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  2. I also love this post. :) I can't say I used to have a great childhood imagination for Old Testament stories... but I think my imagination is just developing. I can see the joy that biblical fiction authors get in their writing processes and often catch myself imagining the settings and what might have gone on in between, or what the more complex dynamics might have been between two given people. Recently, I've been reading about that less familiar time prior to David becoming king when he was constantly fleeing Saul, hiding in caves and wildernesses, separated from his soul mate Jonathan, leading an army of sorts that had come to him as he hid... then later how Saul fell on his sword to kill himself and how Joab, the commander of Saul's army, stayed loyal to Saul's house for some time, then felt betrayed and turned to David but one of David's officials killed him because he thought Joab was playing a trick, and David mourned for Joab (as he had for Saul) in spite of all the harm Joab and Saul had done to him. There's so much room to wonder what might have been going on beyond what is told. Just to think that these were real people with complex stories of their own and battles within themselves and with others...

    Anyway, your post was about names. It does make me want to go and look up the meanings behind some of the more obscure (and funny) names. I suppose names of people would first and formost reflect their parents' journeys and expectations for their children, though I wonder how often these "prophecies" became true - how often the Lord honoured the declarations of these little-known characters of the Bible.

    Thank you so much for sharing these thoughts, dear friend. It was a delight to read!

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    1. You're so sweet, Jordy. Thanks for your comment!

      Yes, I think reading Biblical fiction has helped me think more broadly about the stories in the Bible, and helped the characters seem more real with struggles and mistakes. It's so cool how the Bible remains relevant as we grow and mature too! And yes, that is an interesting part of David's life. Although it was rouugh, I can't help but think it was good preparation for being king. God works all things out for His purposes. :)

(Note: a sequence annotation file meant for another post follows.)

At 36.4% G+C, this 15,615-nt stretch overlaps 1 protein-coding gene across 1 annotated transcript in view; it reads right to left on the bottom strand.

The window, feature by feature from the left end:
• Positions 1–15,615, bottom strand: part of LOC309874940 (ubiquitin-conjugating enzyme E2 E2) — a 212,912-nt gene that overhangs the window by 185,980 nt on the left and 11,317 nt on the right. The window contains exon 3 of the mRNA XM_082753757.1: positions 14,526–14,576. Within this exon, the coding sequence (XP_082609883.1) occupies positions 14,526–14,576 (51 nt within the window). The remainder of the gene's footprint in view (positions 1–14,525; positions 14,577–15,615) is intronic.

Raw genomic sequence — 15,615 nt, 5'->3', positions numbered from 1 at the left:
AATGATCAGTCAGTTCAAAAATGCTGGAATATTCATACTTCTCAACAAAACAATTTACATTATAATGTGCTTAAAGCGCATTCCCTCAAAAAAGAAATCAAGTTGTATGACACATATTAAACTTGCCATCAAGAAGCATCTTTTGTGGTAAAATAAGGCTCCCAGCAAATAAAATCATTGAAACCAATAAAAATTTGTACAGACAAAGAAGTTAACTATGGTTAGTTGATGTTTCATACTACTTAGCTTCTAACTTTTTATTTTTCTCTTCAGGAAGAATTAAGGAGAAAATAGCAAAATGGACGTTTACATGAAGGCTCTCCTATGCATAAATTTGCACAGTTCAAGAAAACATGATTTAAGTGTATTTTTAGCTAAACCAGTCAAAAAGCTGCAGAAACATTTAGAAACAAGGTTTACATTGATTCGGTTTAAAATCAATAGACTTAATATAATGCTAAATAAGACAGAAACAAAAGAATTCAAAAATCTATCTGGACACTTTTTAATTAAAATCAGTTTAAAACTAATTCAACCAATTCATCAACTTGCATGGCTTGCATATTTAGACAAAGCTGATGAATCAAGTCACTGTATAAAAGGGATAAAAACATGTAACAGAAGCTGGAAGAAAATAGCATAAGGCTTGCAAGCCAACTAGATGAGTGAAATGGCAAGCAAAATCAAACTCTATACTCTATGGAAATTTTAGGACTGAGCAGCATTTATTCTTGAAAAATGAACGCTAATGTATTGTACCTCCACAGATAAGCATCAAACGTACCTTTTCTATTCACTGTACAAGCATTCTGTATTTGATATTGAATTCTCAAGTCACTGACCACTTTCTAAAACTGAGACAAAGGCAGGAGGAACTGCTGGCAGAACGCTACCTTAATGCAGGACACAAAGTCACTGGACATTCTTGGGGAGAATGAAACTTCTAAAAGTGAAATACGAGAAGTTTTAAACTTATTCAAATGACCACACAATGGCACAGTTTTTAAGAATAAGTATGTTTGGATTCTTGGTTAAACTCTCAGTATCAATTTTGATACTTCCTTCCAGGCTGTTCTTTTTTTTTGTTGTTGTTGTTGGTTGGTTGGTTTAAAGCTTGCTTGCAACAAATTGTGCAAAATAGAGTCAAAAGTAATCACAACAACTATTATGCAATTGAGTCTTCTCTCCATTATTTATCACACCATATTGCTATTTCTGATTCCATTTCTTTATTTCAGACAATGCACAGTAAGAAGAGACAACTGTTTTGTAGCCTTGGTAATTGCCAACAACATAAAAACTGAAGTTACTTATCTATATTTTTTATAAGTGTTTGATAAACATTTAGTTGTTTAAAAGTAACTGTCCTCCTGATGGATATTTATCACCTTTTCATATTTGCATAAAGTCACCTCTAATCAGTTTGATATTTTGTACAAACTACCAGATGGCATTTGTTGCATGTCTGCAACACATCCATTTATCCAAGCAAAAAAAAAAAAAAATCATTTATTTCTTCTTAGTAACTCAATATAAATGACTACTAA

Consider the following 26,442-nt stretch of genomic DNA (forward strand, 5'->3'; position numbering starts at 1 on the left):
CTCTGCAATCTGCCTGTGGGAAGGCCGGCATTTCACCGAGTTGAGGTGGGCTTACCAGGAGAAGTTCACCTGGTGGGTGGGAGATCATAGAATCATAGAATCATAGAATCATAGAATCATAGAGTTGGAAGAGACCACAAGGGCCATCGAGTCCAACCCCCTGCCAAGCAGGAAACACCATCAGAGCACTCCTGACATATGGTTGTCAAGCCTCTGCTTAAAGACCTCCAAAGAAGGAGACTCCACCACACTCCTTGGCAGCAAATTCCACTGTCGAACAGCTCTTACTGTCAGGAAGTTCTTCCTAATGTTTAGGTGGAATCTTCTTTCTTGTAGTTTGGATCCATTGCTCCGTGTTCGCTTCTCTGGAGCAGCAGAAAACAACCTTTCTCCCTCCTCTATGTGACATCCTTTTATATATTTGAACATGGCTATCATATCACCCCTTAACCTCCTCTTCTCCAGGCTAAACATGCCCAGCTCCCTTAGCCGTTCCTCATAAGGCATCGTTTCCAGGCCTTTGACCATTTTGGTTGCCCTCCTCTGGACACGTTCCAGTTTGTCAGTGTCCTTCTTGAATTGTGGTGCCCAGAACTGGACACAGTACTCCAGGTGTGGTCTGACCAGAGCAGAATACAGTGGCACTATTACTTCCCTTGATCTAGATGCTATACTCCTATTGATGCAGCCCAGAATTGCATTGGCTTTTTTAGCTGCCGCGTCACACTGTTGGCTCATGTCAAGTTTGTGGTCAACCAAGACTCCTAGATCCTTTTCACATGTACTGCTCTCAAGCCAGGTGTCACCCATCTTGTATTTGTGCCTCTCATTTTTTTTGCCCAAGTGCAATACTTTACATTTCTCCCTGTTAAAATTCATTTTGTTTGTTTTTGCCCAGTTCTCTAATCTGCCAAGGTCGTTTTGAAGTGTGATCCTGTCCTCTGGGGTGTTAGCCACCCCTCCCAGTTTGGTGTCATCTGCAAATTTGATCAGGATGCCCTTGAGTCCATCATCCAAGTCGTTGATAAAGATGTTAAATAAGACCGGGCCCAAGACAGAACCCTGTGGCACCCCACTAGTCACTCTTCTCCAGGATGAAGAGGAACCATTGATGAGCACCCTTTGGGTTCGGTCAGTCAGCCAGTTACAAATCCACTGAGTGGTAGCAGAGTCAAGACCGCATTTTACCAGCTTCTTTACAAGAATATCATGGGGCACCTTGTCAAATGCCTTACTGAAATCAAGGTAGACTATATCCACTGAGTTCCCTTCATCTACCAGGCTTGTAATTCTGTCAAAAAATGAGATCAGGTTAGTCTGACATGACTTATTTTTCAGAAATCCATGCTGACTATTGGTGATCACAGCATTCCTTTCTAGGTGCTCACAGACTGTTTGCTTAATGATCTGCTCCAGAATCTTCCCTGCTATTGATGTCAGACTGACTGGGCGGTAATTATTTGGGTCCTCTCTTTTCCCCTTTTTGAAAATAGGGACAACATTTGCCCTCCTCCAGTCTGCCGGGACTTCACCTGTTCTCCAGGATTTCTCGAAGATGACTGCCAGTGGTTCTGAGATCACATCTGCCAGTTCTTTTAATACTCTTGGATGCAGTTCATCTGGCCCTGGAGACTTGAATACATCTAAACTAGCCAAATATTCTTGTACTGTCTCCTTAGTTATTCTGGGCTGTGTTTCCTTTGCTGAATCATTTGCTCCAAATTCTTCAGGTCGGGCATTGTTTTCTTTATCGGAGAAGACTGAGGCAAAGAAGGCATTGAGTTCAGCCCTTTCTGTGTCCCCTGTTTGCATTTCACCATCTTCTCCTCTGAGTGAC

Yes, I wondered a similar thing - a lot of the names did reflect what the parents were going through, which may not necessarily have been what the children would grow up to be. But it's interesting. It makes me wonder what other understandings we've lost in translation too!

      Thanks again for your comment amd support! xx

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  3. It's true -- reading the Bible again as an adult, is a new experience. You see things in a new light! I'm rereading the New now for the first time in probably three years, going cover from cover, and it's really humbling. <3

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    1. Yes, it's so cool! It makes me really realize how God's word will never get old. That sounds great! It's always interesting to get the broader context of the passages by reading through the Bible too. Thanks for your comment, friend! xx

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  4. I like the idea of people having names reflecting who they are, and places what they mean. I haven’t ever really thought deeply about it though.

    While I love the New Testament I also love the Old Testament... I’m currently reading in Jeremiah. When I was younger I didn’t like reading the Old Testament as much - or at least the books prophets’ wrote. I guess I thought that they were boring. But now that I’m older I can see the words come alive with meaning! You get to see so many attributes of God and you get to see His full character - His righteous wrath, judgement, just nature, and His Grace, love, mercy, and compassion.

    Great post, Jessica! :)

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    1. Yes, it's really interesting! We kind of don't do that anymore - or not the extent it seems they did back then, maybe.

      I relate to your experience so much! I used to shy away from the Old Testament, but now it's positively fascinating, especially combined with the New Testament. :) Jeremiah is an interesting book! What have you gotten out of it so far?

      Thanks, Sarah! xx

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  5. I've always loved old testament stories -- they hold such character and uniqueness! I really love what you say about names/ identity here. When naming my characters I love to find names that mean according to who they are. Names are just such amazing things, like language. So much more depth past all those lines that make up letters that make up words :)

    keturahskorner.blogspot.com

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    1. Yes they do! Oh that sounds like fun, and quite possibly a challenge too, I would imagine! They are, and it's so cool to discover a little more of their significance. Thanks for your comment, Keturah! :)